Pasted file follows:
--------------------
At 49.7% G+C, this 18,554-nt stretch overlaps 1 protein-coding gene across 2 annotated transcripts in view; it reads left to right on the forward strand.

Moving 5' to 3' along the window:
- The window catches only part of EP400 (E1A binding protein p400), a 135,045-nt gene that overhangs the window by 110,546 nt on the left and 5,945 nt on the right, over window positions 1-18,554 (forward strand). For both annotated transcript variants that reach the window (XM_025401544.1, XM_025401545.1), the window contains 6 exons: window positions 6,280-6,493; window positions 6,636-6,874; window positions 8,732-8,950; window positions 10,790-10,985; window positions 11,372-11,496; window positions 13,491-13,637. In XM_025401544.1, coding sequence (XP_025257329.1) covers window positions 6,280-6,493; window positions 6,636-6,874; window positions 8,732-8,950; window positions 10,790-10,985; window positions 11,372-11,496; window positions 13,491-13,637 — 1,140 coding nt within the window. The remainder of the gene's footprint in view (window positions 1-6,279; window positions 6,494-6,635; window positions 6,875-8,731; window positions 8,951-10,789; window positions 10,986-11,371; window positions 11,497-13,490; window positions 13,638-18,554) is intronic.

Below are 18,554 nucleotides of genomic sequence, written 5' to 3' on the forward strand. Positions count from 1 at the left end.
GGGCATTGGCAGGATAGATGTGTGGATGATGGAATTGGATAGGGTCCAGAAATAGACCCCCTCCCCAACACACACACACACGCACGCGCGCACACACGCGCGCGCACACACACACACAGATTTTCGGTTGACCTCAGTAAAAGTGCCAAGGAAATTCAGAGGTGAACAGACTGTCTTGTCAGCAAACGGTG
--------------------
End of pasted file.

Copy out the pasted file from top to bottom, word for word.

At 49.7% G+C, this 18,554-nt stretch overlaps 1 protein-coding gene across 2 annotated transcripts in view; it reads left to right on the forward strand.

Moving 5' to 3' along the window:
- The window catches only part of EP400 (E1A binding protein p400), a 135,045-nt gene that overhangs the window by 110,546 nt on the left and 5,945 nt on the right, over window positions 1-18,554 (forward strand). For both annotated transcript variants that reach the window (XM_025401544.1, XM_025401545.1), the window contains 6 exons: window positions 6,280-6,493; window positions 6,636-6,874; window positions 8,732-8,950; window positions 10,790-10,985; window positions 11,372-11,496; window positions 13,491-13,637. In XM_025401544.1, coding sequence (XP_025257329.1) covers window positions 6,280-6,493; window positions 6,636-6,874; window positions 8,732-8,950; window positions 10,790-10,985; window positions 11,372-11,496; window positions 13,491-13,637 — 1,140 coding nt within the window. The remainder of the gene's footprint in view (window positions 1-6,279; window positions 6,494-6,635; window positions 6,875-8,731; window positions 8,951-10,789; window positions 10,986-11,371; window positions 11,497-13,490; window positions 13,638-18,554) is intronic.

Below are 18,554 nucleotides of genomic sequence, written 5' to 3' on the forward strand. Positions count from 1 at the left end.
GGGCATTGGCAGGATAGATGTGTGGATGATGGAATTGGATAGGGTCCAGAAATAGACCCCCTCCCCAACACACACACACACGCACGCGCGCACACACGCGCGCGCACACACACACACAGATTTTCGGTTGACCTCAGTAAAAGTGCCAAGGAAATTCAGAGGTGAACAGACTGTCTTGTCAGCAAACGGTG